One can wonder only why the prime minister and his team took a whole month to come up with a corona relief strategy. With scant resources, lack of skills and poor infrastructure, the provinces have at least shown seriousness but the federal government did not seem to be bothered enough to provide leadership in tackling the emergency. The prime minister’s actions suggested that he was waiting for some miracle to turn the tables for Pakistan without burdening his ‘strategic team’ to address the crisis.

While there is no scientific reason to show laxity in the face of a global pandemic taking human lives, the government seems to be comfortable with a two percent death rate. If we leave it to miracles rather than formulating a comprehensive national action plan in a country of more than 200 million people, a two percent death rate is huge.

More importantly, this is not only a numbers game but also about the ethical value of saving our people from this contagious and deadly disease. A two percent death rate is applicable only for the most developed countries with a universal healthcare system, adequate economic resources and proactive leadership while ours is devoid of all these.

The government must utilize the strong administrative apparatus of district government for tracing, identifying, screening and quarantining the infected population, In addition to district health facilities, the government must transform all public buildings into screening and isolation facilities to cater to local patients. In addition to medical and paramedical staff at the district level, the provincial governments must seek the services of local NGOs to conduct intensive training of screening and basic medical aid at local level.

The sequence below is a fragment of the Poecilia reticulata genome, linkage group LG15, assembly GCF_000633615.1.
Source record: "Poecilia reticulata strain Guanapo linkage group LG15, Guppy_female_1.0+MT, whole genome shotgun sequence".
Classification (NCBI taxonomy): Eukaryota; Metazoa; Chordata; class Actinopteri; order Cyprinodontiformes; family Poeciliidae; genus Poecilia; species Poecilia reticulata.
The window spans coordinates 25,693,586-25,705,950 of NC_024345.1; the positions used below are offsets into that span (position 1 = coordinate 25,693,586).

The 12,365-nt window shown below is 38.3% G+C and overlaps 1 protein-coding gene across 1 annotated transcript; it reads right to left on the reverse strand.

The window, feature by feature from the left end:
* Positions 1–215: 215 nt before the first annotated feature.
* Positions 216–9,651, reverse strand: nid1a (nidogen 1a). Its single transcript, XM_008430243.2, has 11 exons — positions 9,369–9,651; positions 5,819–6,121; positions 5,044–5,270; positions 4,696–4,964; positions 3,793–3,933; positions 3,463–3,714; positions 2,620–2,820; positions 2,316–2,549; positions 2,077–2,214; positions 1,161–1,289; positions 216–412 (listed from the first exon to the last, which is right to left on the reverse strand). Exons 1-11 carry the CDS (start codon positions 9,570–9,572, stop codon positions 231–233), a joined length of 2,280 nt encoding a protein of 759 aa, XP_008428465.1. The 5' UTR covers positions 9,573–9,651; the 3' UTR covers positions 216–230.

All railway carriages must be transformed into screening and quarantine facilities so that there is enough space to accommodate patients where army medical corps and locally trained paramedics can be deployed immediately.

Through a presidential order, the federal government must engage the Foreign Office to ensure procurement of all necessary protective gear including at least 60,000 ventilators; 300,00 PPE and testing kits; and millions of masks. Healthcare teams of army medical corps and locally trained paramedics can be deployed to serve at district facilities as additional support to district health teams. The screening and testing must be enhanced multiple times and it must be decentralized to the district level with proper mechanism of supervision and monitoring.

The government must immediately bring down the interest rate to the minimum up – five percent – while reduction in fuel prices should be made for those vehicles of less than 1500 CC. The revenue generated through these actions must be spent to enhance the relief package for the poor. The government must also negotiate deferred payments, if not concessions, with international lenders.

The federal government must develop a rigorous reporting and information transmission regime in coordination with the provinces to help devise an appropriate and timely response to the severity/intensity of pandemic.

The writer is a socialdevelopment and policyadviser, and a freelancecolumnist based in Islamabad.

Email: [email protected]

Twitter: @AmirHussain76